UPDATE: Just to preempt a possible objection: It's also possible to characterize the study as misdesigned, for including the spending factors. But I'm most galled by the inaccuracy of how the study's results are misleadingly characterized. "Top-ranked," while a bit tautological, would at least not make any unsupported claims; but "smartest"? That's just not a candid way of reporting on what the study measured.

Steve R (mail):
It seems to me that the "smarter" states will spend less to achieve the same or better results in student perfomance. That is to say, I would design a study leaving in class size and spending rates etc, providing an inverse relationship between those data points and the rankings.
6.14.2005 7:16pm
Matt Glassman (mail) (www):

This is an endemic problem across a variety of ranking systems in a variety of fields of research on public policy. But in each case, it seems to me to be rooted in the same misconception: that "spending more money on variable X" is equivalent to "improving variable X." Education is by far the best example of this, although undoubtedly other X's exist.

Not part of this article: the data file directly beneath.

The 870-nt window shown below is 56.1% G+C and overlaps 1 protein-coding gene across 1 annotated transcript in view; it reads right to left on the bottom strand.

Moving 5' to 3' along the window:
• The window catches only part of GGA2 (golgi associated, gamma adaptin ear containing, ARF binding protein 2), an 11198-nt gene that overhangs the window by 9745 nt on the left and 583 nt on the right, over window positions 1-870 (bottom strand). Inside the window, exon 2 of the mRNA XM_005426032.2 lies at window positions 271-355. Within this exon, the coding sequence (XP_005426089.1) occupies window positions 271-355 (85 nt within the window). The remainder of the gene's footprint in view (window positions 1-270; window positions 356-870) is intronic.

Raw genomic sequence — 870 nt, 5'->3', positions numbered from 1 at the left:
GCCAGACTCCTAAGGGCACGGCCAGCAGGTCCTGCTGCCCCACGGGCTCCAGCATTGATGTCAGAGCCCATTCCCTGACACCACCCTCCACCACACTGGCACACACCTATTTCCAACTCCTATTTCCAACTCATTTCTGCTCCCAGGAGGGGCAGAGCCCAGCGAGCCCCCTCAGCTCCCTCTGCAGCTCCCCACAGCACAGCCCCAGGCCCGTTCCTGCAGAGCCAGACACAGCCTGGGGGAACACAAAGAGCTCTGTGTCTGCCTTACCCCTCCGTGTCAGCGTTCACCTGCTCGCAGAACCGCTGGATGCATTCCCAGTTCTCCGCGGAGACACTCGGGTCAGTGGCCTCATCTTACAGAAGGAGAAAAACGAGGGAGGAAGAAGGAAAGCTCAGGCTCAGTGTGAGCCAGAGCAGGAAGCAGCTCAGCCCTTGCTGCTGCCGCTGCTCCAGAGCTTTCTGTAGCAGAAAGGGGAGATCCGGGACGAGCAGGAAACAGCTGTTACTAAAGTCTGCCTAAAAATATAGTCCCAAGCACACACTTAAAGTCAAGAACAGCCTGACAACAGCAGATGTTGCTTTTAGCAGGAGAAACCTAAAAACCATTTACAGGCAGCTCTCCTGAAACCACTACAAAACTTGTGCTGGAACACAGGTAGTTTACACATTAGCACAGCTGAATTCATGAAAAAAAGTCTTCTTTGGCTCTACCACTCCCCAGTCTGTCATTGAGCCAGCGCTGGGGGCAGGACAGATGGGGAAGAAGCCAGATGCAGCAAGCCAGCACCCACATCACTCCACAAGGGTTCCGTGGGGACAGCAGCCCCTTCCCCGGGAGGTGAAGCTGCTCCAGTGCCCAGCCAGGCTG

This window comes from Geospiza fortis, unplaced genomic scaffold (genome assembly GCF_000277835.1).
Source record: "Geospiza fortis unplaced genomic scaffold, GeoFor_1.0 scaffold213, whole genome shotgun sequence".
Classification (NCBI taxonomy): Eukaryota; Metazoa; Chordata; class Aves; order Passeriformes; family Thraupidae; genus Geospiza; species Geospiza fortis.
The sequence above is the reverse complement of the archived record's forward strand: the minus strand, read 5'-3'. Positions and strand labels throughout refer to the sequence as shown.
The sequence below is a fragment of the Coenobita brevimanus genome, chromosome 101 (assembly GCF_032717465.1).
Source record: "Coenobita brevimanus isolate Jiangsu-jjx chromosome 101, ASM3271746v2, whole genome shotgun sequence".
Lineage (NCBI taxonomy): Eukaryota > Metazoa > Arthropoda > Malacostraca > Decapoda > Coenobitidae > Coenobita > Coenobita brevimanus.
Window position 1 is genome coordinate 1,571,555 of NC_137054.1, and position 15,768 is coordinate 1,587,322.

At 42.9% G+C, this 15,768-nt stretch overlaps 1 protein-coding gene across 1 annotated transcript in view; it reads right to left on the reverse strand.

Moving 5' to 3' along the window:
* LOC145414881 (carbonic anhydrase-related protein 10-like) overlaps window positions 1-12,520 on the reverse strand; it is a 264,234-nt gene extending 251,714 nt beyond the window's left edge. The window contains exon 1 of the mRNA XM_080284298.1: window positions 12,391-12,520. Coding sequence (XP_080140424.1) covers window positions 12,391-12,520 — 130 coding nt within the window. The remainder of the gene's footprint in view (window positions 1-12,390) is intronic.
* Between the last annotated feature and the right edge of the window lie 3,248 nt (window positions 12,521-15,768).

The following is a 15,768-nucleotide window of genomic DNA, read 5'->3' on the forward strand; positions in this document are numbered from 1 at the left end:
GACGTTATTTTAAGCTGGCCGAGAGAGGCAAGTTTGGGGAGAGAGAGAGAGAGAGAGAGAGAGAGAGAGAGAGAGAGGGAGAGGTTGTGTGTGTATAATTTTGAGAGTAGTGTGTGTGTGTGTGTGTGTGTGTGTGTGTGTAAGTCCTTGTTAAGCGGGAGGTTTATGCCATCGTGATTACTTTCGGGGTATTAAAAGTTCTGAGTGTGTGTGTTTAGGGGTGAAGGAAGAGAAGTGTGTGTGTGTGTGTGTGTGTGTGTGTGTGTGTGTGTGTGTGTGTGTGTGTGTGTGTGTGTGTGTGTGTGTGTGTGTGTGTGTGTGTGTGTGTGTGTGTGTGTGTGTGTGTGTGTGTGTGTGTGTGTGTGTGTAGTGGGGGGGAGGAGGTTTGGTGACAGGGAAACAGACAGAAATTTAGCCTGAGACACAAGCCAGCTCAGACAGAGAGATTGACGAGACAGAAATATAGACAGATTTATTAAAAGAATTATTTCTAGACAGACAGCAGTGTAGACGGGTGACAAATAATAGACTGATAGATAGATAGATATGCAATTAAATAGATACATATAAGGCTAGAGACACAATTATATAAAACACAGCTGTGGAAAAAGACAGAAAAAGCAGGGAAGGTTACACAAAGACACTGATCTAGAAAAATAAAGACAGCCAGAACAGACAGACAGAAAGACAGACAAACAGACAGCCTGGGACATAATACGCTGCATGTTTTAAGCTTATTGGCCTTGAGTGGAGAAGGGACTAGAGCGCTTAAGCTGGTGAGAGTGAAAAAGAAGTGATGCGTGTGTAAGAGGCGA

The basic fact is as follows: after you have enough money to build a school and make sure each child has the proper materials (enough desks, books, pencils,teachers, etc), the marginal value of each dollar spent on education rapidly approaches zero, and other factors (parental involvement, social conditions) begin to take over as predictors of performance.

Nevertheless, people (especially those who become president) tend to think that all problems can be wallpapered over with money - and they have an attentive public audience for it.

All of this is sad, but not the least surprising. The basic liberal complaint in modern America is enconomic inequality. As such, the basic liberal solution to problems is almost necessarily an equalization of financial resources. As such, the basic liberal measure of progress is not progress per se, but money spent. QED.

BTW, i think this blog is great.
6.14.2005 7:24pm
carpundit (www):